U.S. to show soccer world what it’s made of in 2026

I spent much of Sunday afternoon in Dripping Springs enjoying the refreshing taste of good English beer while taking in a grueling knockout-round World Cup match between Croatia and Denmark.

As I sat there, a group of eager football and non-football fans alike discussed the beautiful game, dissecting what was at stake for the two countries battling it out in Russia.

Nothing else in the world, at that moment, mattered more than the World Cup. And in the most unlikely of venues, in Dripping Springs, I was surrounded by people who shared those same emotions.

Despite the United States not qualifying for the tournament, millions of Americans are tuning in every day to catch the top teams as they fight for the cup. Following last month’s announcement that all three North American countries will host the World Cup in 2026, now, more than ever, is the time to watch the world’s game.

Houston and Dallas are the two Texas cities that will host matches in 2026, bringing a diverse pool of people from all over the world to the Lone Star State. This, like Russia, is an opportunity to show the world that we are not a polarized nation, but a group of people who welcome all walks of life for the love of sport.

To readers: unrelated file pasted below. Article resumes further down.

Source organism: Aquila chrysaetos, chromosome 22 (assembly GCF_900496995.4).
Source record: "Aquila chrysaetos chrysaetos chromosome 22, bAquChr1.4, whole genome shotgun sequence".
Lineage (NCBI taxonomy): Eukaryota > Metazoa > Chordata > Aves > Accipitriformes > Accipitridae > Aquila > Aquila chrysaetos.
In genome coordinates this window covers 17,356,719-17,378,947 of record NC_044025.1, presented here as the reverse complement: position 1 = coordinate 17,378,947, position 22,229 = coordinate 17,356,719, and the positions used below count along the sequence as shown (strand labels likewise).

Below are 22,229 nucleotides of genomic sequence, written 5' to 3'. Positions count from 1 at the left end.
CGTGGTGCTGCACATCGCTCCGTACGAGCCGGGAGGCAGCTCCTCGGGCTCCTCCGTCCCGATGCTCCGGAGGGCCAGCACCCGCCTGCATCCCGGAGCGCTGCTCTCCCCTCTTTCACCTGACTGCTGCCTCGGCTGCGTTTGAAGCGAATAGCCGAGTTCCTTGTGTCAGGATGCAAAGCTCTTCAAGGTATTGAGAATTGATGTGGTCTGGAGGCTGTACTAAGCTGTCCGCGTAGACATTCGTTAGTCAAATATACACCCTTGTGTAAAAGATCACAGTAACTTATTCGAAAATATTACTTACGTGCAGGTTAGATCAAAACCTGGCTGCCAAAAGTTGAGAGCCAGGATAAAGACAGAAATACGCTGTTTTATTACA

Despite what may seem like differences on the surface, we all walk the same, talk the same, drink the same and love football, or soccer, the same. Above all in 2026, I am looking forward to sharing those moments with my fellow soccer fans across the world.

Such a scene is already playing out during this World Cup. As I type this, Mexico’s World Cup came to a close at the hands of Brazil, and many Americans of Hispanic descent are mourning the loss. Many of those people, who are also fans of the United States, cheered on our neighbor just south of us to represent the North American continent well.

In 2026, Mexico, Canada and the United States will all represent this continent by hosting the tournament. North America 2026, just like Japan/South Korea 2002, is an opportunity to unite our people.

I will spend the remainder of the tournament watching matches at my desk, talking to my coworkers about the games, and enjoying a good drink at Acopon while I watch great football, making new friends along the way.

“World Cup fever” is real, and the goal is, as the games conclude and one nation is crowned a true world champion, that the beautiful game will live on in these great United States in preparation for the next 8 years.

Sure, we aren’t a country focused solely on football, but this sport gives us the opportunity to share a common interest with people of all walks of life, and, at the end of the day, win or lose, diversifying Americans and showing that we are not that different is why the World Cup matters. Cheers.

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